PLAINFIELD TOWNSHIP, Mich. (WOOD) — When you find yourself the feature of a ballad, like West Michigan Whitecaps hitting coach Mike Hessman, you know you’re a big deal.
Hessman, 39, has been labeled ‘The Minor League Home Run King’ and even had a song written about him last year by a musician named Howie Newman.
“Hess is unbelievable. We all have a tremendous amount of respect for him,” Whitecaps outfielder Danny Woodrow said.
Under Hessman’s guidance, the Whitecaps lead the Midwest League in hitting with a .271 average.
“It’s awesome, he keeps everything positive. Everything is in a positive form, even if we’re not swinging it well,” third baseman Josh Lester said.
“He tries to understand your swing individually,” Woodrow said, “and he works with you instead of grouping everyone as a whole.”
This part of Hessman’s story is the newest chapter of his storied career. What he did before he got to West Michigan gives him instant credibility with the players.
During his playing career, Hessman spent 19 seasons in the minor leagues. In 2015, while playing for the Toledo Mud Hens, he hit home run No. 433 of his career, a minor league record that may never be broken.
“I try not to bring it up or talk about it,” Hessman said when asked about his record.
“A lot of us weren’t really paying attention to his career when he was playing,” Woodrow said. “But we know he’s got that record. I can’t even fathom.”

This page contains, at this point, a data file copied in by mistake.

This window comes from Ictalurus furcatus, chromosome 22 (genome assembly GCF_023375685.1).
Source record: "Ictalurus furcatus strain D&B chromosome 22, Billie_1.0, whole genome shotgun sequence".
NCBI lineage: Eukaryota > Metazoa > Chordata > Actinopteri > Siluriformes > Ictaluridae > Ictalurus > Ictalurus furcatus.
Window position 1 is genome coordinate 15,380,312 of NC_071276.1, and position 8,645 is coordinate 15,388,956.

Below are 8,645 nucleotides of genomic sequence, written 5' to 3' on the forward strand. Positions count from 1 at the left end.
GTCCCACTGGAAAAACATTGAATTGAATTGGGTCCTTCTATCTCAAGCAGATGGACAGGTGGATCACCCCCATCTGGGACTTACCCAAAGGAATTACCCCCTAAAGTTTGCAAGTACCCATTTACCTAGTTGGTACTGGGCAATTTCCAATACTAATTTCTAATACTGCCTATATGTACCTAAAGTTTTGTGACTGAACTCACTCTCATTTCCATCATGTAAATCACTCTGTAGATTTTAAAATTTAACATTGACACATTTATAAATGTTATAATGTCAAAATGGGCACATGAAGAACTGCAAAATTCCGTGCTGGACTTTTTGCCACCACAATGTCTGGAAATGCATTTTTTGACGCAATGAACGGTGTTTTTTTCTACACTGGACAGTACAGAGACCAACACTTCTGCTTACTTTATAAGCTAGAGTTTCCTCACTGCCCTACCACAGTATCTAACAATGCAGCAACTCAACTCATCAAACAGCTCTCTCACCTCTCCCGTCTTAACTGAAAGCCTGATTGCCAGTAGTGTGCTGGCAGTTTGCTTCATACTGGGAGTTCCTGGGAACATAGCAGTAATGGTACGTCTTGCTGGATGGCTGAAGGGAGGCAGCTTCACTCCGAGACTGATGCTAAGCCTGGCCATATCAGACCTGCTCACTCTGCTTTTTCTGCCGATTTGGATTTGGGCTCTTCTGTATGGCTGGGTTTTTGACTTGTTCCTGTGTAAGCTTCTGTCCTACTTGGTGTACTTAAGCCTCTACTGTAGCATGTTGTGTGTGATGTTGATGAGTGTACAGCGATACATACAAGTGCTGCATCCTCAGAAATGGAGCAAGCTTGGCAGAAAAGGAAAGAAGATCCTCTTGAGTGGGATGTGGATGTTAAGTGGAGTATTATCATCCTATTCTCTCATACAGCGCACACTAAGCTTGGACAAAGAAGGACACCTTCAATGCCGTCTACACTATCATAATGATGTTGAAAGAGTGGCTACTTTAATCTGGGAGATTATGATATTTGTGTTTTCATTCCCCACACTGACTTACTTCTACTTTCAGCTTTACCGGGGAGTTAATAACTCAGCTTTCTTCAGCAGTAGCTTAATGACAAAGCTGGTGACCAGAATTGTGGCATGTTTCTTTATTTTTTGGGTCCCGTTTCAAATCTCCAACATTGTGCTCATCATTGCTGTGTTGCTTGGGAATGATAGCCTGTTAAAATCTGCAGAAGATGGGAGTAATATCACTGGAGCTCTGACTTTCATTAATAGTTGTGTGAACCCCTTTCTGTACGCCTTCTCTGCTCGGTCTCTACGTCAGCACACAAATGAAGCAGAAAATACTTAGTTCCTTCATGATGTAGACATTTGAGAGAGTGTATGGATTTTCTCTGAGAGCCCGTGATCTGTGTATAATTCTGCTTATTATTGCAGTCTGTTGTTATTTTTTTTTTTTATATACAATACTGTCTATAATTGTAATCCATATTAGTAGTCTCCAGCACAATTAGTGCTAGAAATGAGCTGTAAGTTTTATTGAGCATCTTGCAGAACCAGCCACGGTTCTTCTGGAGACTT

“I played with Hess. He’s one of my good buddies,” manager Mike Rabelo said. “He’s a pro. He’s fun to be around. A lot of baseball, a lot of dirt in his spikes and I’m just glad I get a chance to coach with him.”
“It’s funny, Rabs will say something about hitting, and then he’ll say, ‘Well, I don’t know. Ask the guy that has 433-something home runs,’” Lester said.
Both Hessman and Rabelo made the climb up the minor league ladder all the way up to the big leagues, so they can relate with their players. They know the rigors of the job, but they also know — and make sure — the players understand this is still a game.
“It’s been a blast. I’ve always loved coming to the field — even when I was done playing,” Hessman said of coaching for the Whitecaps. “I wanted to stay in the game somehow and stay on the field and run around with the guys, and still get out there and show them a few things and try to pass on some of the knowledge I’ve learned over the years.”